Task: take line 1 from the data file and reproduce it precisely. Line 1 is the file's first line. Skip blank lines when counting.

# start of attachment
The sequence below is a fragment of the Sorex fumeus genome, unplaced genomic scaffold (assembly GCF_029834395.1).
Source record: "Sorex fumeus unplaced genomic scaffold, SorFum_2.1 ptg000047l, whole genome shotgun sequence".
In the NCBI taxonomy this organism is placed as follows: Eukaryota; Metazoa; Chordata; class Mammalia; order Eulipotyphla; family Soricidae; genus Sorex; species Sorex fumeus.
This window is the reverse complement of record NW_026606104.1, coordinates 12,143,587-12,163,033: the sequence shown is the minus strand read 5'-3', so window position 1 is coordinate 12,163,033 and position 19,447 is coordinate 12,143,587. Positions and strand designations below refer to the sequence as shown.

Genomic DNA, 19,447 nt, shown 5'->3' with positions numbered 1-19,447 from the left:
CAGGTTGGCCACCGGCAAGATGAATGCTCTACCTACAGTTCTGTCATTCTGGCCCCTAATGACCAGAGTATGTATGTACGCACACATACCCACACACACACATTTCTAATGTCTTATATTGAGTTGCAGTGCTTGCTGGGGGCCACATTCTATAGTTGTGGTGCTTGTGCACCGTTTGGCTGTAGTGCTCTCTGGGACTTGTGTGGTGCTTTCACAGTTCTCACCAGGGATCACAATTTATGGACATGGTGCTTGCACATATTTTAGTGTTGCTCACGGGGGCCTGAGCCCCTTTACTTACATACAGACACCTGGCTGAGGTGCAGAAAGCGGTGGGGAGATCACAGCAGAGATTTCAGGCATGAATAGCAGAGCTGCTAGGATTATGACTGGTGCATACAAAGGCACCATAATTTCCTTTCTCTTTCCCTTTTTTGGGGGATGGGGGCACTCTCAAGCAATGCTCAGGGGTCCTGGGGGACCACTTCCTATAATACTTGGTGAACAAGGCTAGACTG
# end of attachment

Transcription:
The sequence below is a fragment of the Sorex fumeus genome, unplaced genomic scaffold (assembly GCF_029834395.1).